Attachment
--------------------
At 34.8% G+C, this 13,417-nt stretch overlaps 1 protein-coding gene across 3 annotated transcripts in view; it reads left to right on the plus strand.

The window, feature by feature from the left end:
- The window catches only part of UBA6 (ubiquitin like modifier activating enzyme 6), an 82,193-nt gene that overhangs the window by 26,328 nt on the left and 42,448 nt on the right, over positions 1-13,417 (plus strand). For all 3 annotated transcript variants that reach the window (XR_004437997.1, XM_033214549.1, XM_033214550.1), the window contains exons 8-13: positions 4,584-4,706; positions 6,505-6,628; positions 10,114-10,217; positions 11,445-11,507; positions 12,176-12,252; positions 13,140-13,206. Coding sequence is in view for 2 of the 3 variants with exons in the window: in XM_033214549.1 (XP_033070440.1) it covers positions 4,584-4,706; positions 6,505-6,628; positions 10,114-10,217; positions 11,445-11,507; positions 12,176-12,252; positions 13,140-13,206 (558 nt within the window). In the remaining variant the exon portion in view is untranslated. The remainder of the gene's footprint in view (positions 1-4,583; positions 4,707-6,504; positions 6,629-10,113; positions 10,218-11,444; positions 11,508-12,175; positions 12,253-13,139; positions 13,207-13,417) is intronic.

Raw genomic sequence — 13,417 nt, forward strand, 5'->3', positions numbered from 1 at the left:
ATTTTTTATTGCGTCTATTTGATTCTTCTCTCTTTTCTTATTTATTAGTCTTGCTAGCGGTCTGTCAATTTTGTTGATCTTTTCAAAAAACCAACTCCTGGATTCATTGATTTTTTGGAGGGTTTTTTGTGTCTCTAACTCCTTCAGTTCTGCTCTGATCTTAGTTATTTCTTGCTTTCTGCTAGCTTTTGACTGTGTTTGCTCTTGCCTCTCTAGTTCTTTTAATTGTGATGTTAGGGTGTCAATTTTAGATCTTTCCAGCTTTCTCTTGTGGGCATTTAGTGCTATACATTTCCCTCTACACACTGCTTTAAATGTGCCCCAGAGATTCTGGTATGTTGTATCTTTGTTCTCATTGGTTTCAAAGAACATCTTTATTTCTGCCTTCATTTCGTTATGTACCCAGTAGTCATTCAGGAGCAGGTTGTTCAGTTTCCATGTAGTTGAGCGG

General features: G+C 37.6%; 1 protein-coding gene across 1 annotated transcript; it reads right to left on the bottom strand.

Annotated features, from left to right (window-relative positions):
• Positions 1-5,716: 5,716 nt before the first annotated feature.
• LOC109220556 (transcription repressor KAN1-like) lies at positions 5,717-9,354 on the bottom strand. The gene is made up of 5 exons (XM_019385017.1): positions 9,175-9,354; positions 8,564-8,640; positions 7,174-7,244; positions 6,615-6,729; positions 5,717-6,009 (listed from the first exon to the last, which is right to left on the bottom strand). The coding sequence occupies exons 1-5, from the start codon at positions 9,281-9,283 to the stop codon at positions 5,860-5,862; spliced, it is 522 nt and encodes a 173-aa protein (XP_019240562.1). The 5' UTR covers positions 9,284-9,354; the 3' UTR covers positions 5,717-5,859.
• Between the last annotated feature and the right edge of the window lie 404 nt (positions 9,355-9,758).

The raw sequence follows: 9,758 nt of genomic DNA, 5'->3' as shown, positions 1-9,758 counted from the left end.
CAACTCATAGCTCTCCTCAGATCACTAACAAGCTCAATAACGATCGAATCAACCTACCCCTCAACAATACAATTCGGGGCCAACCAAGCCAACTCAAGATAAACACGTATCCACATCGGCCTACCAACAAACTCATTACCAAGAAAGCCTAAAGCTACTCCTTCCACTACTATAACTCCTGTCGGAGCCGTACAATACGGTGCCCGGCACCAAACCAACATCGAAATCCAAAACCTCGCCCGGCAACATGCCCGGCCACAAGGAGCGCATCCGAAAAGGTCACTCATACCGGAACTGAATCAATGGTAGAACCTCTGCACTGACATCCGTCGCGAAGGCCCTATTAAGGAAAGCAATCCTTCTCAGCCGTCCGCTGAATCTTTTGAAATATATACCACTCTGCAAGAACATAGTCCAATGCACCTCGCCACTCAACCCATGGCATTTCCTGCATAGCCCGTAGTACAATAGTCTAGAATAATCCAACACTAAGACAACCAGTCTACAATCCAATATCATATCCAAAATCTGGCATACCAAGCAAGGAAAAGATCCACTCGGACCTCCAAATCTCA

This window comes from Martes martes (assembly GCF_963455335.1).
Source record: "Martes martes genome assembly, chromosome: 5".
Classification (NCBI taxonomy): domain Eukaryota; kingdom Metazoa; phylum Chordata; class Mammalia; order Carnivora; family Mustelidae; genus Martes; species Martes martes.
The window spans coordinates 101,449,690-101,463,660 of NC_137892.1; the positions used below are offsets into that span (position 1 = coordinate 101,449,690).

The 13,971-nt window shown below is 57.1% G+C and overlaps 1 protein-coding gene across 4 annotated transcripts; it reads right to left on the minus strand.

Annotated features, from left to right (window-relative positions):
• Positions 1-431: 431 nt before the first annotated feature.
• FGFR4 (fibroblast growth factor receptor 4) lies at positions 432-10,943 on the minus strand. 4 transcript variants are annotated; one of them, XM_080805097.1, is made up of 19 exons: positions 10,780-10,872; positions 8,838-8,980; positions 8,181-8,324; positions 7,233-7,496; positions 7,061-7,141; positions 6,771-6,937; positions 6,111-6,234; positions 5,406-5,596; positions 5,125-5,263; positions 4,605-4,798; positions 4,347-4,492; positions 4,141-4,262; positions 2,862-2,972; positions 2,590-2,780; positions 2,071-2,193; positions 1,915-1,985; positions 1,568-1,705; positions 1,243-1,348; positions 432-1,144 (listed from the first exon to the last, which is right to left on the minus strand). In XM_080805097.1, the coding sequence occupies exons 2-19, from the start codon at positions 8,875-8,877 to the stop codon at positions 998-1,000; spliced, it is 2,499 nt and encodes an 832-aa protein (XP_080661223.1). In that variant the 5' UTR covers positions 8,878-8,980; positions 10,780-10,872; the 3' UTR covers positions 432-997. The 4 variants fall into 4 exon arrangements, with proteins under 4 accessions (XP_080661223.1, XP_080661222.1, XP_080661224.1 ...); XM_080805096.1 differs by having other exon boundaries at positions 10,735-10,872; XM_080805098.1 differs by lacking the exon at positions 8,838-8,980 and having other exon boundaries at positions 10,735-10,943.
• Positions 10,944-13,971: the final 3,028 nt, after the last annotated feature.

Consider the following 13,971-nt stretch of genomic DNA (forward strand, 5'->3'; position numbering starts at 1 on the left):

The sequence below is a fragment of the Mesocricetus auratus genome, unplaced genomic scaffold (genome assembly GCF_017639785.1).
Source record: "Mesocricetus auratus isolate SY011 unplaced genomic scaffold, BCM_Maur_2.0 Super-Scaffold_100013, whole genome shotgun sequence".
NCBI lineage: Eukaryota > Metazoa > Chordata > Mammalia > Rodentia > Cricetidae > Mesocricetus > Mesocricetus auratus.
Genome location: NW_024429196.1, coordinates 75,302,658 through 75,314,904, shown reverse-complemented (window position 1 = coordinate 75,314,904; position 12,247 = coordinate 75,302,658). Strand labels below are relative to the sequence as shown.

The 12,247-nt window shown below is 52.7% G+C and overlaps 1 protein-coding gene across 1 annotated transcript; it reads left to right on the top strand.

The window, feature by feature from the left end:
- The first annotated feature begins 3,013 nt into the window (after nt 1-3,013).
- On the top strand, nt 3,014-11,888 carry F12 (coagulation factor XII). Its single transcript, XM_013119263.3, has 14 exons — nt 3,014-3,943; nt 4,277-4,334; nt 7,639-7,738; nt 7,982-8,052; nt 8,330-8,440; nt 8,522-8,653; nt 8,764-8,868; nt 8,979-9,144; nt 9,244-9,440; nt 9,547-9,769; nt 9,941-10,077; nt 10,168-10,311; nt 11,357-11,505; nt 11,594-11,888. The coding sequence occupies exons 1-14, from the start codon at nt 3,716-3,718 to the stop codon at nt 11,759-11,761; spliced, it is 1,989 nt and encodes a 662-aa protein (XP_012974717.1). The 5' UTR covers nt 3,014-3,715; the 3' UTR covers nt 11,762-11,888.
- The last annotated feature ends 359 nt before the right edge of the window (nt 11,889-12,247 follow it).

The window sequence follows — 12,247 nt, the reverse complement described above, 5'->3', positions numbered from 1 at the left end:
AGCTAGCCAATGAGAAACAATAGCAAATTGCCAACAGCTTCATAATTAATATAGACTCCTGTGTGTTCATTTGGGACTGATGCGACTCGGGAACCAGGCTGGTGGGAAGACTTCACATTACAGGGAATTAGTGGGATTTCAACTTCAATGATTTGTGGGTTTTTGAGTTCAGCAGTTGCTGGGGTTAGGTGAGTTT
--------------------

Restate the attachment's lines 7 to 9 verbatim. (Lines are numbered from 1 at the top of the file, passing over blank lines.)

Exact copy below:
Annotated features, from left to right (window-relative positions):
• Positions 1-5,716: 5,716 nt before the first annotated feature.
• LOC109220556 (transcription repressor KAN1-like) lies at positions 5,717-9,354 on the bottom strand. The gene is made up of 5 exons (XM_019385017.1): positions 9,175-9,354; positions 8,564-8,640; positions 7,174-7,244; positions 6,615-6,729; positions 5,717-6,009 (listed from the first exon to the last, which is right to left on the bottom strand). The coding sequence occupies exons 1-5, from the start codon at positions 9,281-9,283 to the stop codon at positions 5,860-5,862; spliced, it is 522 nt and encodes a 173-aa protein (XP_019240562.1). The 5' UTR covers positions 9,284-9,354; the 3' UTR covers positions 5,717-5,859.